July 21, 2024

New research has found this for the first time PFAS “forever chemicals” accumulate in the testes, and the exposure probably affects children’s health.

The toxic chemicals can damage sperm during a sensitive period of development, potentially leading to liver disease and higher cholesterol, especially in male offspring, the paper, which looked at the chemicals in mice, noted.

The research is part of a growing body of work highlighting how paternal exposure to toxic chemicals “can really affect the health, development and future disease of the next generation,” said Richard Pilsner, a Wayne State University School of Medicine researcher who co- author of the study.

“We’ve always been concerned about the environmental health effects of the mother because women bear the babies … but this research really says there is a paternal contribution to the health and development of the offspring,” Pilsner added.

PFAS is a class of about 16,000 compounds used to make products resistant to water, stains and heat. They are called “forever chemicals” because they do not break down naturally and have been found to accumulate in humans. The chemicals are linked to cancer, birth defects, liver disease, thyroid disease, declining sperm counts and a range of other serious health problems.

PFAS alters sperm DNA methylation, which is a process that turns genes on and off, Pilsner said. The methylation patterns can be inherited at conception and influence early-life development as well as offspring health later in life.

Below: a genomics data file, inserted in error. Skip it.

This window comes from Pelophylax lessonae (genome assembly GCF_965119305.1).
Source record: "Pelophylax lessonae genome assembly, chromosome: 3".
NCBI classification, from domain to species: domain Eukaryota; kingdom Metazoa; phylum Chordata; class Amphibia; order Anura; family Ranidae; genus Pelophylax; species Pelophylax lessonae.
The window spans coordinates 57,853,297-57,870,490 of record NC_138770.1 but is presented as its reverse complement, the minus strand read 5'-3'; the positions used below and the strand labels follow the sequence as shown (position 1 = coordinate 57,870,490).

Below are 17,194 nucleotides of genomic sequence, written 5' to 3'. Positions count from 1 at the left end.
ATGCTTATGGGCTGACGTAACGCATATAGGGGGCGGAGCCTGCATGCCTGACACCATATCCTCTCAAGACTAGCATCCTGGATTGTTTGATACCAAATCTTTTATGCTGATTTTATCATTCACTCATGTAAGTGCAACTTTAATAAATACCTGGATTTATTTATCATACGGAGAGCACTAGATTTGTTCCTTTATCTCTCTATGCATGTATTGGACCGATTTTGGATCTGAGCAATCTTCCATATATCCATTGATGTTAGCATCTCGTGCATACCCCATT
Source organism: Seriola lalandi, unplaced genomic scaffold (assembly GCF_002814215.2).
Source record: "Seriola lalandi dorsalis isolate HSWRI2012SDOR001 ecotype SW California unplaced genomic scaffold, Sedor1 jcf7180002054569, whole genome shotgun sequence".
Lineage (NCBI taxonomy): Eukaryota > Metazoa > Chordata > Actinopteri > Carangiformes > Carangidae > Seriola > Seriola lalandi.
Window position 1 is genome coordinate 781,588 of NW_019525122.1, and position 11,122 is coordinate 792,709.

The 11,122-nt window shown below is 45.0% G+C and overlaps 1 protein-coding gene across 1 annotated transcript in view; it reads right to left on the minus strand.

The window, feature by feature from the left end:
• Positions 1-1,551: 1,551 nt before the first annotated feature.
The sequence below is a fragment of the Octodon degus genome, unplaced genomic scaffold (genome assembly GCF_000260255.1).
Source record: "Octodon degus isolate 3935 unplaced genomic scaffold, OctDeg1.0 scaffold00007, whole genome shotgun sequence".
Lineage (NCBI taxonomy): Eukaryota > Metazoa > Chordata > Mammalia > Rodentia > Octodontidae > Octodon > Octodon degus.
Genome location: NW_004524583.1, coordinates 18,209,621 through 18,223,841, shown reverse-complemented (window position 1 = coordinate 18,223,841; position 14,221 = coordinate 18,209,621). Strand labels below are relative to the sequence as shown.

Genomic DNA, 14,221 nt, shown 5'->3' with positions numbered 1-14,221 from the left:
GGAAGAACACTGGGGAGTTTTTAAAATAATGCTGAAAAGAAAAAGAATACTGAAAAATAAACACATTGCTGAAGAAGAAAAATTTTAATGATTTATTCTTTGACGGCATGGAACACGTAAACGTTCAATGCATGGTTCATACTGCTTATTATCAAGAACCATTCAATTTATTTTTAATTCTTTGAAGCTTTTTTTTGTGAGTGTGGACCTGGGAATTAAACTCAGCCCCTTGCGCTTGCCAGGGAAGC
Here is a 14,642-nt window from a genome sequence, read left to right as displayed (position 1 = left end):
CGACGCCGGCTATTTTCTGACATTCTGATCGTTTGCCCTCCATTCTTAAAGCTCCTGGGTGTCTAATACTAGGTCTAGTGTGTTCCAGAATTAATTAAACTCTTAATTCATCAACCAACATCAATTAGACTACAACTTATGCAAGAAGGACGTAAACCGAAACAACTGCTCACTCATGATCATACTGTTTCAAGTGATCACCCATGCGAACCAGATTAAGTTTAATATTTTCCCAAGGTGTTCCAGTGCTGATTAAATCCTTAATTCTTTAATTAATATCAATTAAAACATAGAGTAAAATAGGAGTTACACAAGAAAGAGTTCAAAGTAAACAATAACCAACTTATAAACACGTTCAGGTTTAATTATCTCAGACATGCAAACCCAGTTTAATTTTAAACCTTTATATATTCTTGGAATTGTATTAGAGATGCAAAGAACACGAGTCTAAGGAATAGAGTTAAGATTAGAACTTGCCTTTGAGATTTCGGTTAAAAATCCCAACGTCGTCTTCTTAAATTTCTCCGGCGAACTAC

The interference can change genes in a way that affects how the liver produces cholesterol, which can lead to increased levels. Researchers also found that the chemicals affected genes related to neurodevelopment, but the study did not examine offspring for possible impact.

Although PFAS accumulate most in the blood and liver, they have been found to accumulate in organs throughout the body, as well as bones. Finding the chemicals in the testes highlights how pervasive the chemicals are in mammals’ bodies, said Michael Petriello, a Wayne State researcher and co-author.

The study looked at relatively low exposure levels compared to previous research. It also included long- and short-chain PFAS, the latter of which the industry claimed was generally safe and did not accumulate in the body. The study is one of a growing body of research showing that the “safe” PFAS can also be measured in tissue or blood in mammals.

Water and food are the two main routes of exposure to PFAS. New federal limits for some compounds in water are being implemented, but public health advocates say filtration systems can limit exposure. Men can protect themselves by avoiding non-stick cookware and waterproof clothing, and by educating themselves about products in which PFAS are commonly used.

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